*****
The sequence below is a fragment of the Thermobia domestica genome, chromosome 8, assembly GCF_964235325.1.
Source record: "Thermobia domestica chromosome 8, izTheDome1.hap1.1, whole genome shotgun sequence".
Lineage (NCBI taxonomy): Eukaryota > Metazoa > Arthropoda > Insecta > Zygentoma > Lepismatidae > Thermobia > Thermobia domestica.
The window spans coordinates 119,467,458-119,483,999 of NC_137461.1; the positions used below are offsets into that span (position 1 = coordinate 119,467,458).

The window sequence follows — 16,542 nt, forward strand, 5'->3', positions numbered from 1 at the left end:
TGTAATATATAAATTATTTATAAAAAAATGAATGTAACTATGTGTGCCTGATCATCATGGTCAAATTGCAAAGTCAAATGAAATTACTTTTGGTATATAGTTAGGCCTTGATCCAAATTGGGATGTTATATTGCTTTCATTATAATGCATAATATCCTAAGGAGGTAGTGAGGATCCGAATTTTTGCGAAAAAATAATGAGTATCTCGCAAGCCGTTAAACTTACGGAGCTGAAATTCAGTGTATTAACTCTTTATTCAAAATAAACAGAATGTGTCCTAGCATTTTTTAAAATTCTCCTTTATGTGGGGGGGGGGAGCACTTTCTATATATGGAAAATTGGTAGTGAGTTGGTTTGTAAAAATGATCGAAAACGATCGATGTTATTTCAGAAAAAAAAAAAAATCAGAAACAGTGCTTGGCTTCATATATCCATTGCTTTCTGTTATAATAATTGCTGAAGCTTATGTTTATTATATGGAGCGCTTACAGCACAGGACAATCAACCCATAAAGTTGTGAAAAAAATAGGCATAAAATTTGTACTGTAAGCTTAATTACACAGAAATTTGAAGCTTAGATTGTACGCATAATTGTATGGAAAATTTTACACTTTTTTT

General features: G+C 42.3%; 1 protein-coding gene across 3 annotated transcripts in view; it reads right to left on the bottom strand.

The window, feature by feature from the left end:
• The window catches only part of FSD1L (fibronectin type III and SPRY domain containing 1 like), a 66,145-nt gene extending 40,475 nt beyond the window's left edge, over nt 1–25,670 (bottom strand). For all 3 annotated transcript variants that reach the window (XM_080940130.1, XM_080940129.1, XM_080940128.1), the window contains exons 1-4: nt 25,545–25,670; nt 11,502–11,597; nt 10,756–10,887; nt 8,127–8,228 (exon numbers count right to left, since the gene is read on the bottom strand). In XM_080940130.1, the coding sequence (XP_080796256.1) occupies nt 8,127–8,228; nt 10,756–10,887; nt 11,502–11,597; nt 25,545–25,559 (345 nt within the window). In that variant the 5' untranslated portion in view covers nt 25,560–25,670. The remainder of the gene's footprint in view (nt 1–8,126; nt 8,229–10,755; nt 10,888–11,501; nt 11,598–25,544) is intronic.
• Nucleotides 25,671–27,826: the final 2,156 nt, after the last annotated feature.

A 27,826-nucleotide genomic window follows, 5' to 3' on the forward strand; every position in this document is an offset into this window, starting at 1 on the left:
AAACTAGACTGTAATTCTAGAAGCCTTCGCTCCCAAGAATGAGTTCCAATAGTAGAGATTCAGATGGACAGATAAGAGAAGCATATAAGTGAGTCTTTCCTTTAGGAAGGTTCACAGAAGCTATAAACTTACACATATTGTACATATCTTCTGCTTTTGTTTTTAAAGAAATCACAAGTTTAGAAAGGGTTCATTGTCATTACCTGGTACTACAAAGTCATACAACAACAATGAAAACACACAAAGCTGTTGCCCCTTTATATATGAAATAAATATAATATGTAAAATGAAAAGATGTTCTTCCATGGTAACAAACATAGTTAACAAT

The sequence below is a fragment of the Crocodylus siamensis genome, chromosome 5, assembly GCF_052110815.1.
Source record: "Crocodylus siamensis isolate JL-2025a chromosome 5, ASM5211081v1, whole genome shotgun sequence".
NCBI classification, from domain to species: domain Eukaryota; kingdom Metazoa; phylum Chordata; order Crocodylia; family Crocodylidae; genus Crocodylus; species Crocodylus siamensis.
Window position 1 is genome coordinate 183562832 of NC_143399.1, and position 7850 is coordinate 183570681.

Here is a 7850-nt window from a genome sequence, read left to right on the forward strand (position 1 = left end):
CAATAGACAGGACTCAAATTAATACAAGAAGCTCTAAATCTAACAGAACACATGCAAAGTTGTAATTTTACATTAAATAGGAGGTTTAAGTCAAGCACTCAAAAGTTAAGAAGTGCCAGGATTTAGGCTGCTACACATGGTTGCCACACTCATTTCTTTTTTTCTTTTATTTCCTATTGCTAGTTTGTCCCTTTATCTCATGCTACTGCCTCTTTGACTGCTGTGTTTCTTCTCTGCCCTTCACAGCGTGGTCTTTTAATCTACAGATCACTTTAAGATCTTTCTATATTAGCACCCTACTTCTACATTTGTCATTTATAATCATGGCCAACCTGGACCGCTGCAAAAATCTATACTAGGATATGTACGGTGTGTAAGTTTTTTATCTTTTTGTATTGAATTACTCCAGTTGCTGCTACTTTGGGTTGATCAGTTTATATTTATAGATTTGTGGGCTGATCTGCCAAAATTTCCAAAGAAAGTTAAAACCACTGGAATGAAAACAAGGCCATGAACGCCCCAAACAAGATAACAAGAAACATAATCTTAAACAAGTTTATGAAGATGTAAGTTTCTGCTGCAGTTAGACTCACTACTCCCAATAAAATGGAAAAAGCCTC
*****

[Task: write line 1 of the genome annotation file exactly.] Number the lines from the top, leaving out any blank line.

The sequence below is a fragment of the Thermobia domestica genome, chromosome 8, assembly GCF_964235325.1.